After a year of serial crises from Wall Street to Main Street, the housing market is entering 2010 on a positive note, with 44 markets expected to appreciate in the year ahead. While the road to recovery remains rocky, hopeful signs exist in even the hardest hit parts of the country where bargain hunters are enjoying a bonanza. See the following article from Housing Predictor for more on this.
It’s the season of comfort and joy, Christmas trees and Santa Claus flying down the chimney. All of us wish for World Peace. We hope for a New Year that will be better than 2009 when the World’s financial system nearly blew up on Wall Street.
In the face of all the dire financial news there is good news these days here from Housing Predictor. Forty-four markets are forecast to experience housing appreciation in 2010. Markets are pushing out of their downturns. It looks as though the housing market is finally on the mend!
And it’s not just because of rising home sales triggered by government tax incentives. Lower mortgage rates combined with prices that have been reduced so more people can afford homes are getting buyers off the fence.
There’s no saying this will be an easy turn around especially in the 10 states with the highest number of foreclosures like California, Florida, Michigan, Nevada and Arizona. But there are major changes developing in markets that have been severely impacted by the housing crash and accompanying financial crisis. Ohio’s markets are seeing more sales activity and housing prices are forecast to rise for the first time in years.
Some of Michigan’s housing markets are actually on the mend, despite the troubled auto industry and high unemployment. Investors are flocking to Michigan in search of deals. Conditions are actually showing major signs of improvement in Michigan, where a housing depression has been underway for more than five years.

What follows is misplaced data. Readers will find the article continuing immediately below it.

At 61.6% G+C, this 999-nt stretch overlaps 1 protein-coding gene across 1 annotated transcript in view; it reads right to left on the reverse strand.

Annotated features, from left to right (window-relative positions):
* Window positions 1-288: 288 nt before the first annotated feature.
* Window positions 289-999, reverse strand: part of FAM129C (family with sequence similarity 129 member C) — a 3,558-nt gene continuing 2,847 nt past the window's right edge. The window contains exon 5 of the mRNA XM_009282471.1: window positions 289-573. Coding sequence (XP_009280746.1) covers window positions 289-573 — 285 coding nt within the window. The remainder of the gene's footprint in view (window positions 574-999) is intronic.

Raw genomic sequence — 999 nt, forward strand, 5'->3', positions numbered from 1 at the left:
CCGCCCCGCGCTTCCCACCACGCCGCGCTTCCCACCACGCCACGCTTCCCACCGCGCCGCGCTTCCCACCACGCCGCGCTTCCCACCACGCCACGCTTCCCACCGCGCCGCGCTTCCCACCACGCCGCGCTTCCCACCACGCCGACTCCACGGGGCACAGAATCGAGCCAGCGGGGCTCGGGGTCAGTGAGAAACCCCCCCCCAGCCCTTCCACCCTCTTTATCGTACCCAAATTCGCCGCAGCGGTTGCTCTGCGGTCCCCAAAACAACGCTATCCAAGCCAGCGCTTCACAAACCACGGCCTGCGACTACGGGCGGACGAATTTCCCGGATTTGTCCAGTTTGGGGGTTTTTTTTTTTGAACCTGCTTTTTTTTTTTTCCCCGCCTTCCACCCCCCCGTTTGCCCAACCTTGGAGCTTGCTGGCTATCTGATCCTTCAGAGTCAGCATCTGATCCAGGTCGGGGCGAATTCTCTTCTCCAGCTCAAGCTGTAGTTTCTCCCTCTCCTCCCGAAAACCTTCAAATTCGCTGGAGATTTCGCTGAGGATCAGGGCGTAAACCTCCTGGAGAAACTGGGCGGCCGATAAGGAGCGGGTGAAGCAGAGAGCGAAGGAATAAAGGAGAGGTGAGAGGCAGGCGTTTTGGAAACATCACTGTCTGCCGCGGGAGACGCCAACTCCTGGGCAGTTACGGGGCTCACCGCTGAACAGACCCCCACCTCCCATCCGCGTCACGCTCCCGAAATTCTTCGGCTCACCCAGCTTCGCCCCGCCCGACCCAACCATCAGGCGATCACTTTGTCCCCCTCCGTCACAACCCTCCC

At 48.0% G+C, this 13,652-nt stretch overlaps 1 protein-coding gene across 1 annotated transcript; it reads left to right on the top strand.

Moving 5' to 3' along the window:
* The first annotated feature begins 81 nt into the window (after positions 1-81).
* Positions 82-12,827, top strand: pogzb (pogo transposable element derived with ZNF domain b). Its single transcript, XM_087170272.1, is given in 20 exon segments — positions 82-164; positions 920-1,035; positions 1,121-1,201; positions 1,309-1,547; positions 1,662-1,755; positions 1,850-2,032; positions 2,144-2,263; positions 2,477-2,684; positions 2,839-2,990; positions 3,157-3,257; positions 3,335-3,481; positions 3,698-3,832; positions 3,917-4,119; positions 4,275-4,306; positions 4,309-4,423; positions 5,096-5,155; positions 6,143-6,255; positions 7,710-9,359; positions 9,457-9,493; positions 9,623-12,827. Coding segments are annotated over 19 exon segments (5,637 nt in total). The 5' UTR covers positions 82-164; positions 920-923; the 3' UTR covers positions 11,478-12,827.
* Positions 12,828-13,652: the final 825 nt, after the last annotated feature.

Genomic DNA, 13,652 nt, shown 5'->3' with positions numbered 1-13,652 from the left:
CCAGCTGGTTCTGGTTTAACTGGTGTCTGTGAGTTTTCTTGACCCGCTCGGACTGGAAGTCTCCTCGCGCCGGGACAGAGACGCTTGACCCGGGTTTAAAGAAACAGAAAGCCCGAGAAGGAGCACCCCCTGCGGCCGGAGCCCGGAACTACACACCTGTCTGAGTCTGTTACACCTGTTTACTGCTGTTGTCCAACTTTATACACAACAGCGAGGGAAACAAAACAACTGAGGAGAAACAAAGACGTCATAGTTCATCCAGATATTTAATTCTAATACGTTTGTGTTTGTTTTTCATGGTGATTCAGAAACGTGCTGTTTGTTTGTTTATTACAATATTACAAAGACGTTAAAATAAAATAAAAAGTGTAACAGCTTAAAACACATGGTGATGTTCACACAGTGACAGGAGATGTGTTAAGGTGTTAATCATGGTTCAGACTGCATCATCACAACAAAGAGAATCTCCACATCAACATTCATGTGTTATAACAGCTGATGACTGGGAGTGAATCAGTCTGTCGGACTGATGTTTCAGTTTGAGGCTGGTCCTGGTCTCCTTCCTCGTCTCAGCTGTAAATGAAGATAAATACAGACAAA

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In 2010 there will be plenty of financial challenges to withstand not the least of which will be Fannie Mae, Freddie Mac, GMAC and (AIG) American International Group. As the biggest banks pay back their government debt, the four financial giants are on life support and the financial toll could reach $1-trillion for the four powerhouses.
Shattered with a record volume of foreclosures, Fannie and Freddie, the two biggest insurers of home mortgages and AIG need more government money to improve their balance sheets. The risk they pose to the entire financial health of the world is massive. The four businesses sold mortgage guarantees at rates as low as 2% on a dollar.
At the same time an increasing number of banks are failing trapped in the fall-out of the financial crisis. As the business of making loans improves and the crisis unwinds in the New Year more banks are certain to fail and be taken over by other stronger banks through the FDIC.
As some of the worst affected markets in the country undergo transitions moving towards stabilization the bottoms of housing markets will appear. Bottoms don’t come all at the same time in real estate markets, but are staggered like dominos across the country from one market to another.
The recovery will take years to work through the system. The mess was developed over at least the term of a full decade as Americans wore blinders to the reality of the foreclosure epidemic, but didn’t have Rudolph’s radar to follow. The increase in home sales is no Santa Claus rally. Economic growth was weaker than expected by many analysts in the third quarter.
The foreclosure epidemic, which Housing Predictor forecast more than three years ago, will delay steady, stronger growth as foreclosures mount. But bankers are beginning to work with troubled homeowners in greater numbers to modify mortgages, and reduce mortgage amounts in the case of short sales.
Those moves alone give the nation hope for the New Year. Merry Christmas!
This article has been republished from Housing Predictor. You can also view this article at Housing Predictor, a real estate analysis and forecasting site.